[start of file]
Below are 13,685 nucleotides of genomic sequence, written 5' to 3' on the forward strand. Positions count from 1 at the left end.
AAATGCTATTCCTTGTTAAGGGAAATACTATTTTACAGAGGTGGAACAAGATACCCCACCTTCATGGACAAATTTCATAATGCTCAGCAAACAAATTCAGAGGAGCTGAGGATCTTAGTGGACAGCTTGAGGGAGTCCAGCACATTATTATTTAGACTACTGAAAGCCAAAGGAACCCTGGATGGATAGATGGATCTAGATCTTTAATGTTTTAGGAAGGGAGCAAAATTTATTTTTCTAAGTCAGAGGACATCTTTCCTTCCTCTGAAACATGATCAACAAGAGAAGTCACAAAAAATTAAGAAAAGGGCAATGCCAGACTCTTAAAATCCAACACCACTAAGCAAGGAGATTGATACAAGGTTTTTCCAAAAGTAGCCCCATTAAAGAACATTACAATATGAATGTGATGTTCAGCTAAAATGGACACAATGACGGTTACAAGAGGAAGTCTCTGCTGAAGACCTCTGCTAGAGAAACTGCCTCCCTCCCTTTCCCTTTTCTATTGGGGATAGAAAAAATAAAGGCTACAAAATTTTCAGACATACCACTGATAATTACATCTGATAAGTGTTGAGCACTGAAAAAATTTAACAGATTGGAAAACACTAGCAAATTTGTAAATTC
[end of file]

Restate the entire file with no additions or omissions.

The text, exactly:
Below are 13,685 nucleotides of genomic sequence, written 5' to 3' on the forward strand. Positions count from 1 at the left end.
AAATGCTATTCCTTGTTAAGGGAAATACTATTTTACAGAGGTGGAACAAGATACCCCACCTTCATGGACAAATTTCATAATGCTCAGCAAACAAATTCAGAGGAGCTGAGGATCTTAGTGGACAGCTTGAGGGAGTCCAGCACATTATTATTTAGACTACTGAAAGCCAAAGGAACCCTGGATGGATAGATGGATCTAGATCTTTAATGTTTTAGGAAGGGAGCAAAATTTATTTTTCTAAGTCAGAGGACATCTTTCCTTCCTCTGAAACATGATCAACAAGAGAAGTCACAAAAAATTAAGAAAAGGGCAATGCCAGACTCTTAAAATCCAACACCACTAAGCAAGGAGATTGATACAAGGTTTTTCCAAAAGTAGCCCCATTAAAGAACATTACAATATGAATGTGATGTTCAGCTAAAATGGACACAATGACGGTTACAAGAGGAAGTCTCTGCTGAAGACCTCTGCTAGAGAAACTGCCTCCCTCCCTTTCCCTTTTCTATTGGGGATAGAAAAAATAAAGGCTACAAAATTTTCAGACATACCACTGATAATTACATCTGATAAGTGTTGAGCACTGAAAAAATTTAACAGATTGGAAAACACTAGCAAATTTGTAAATTC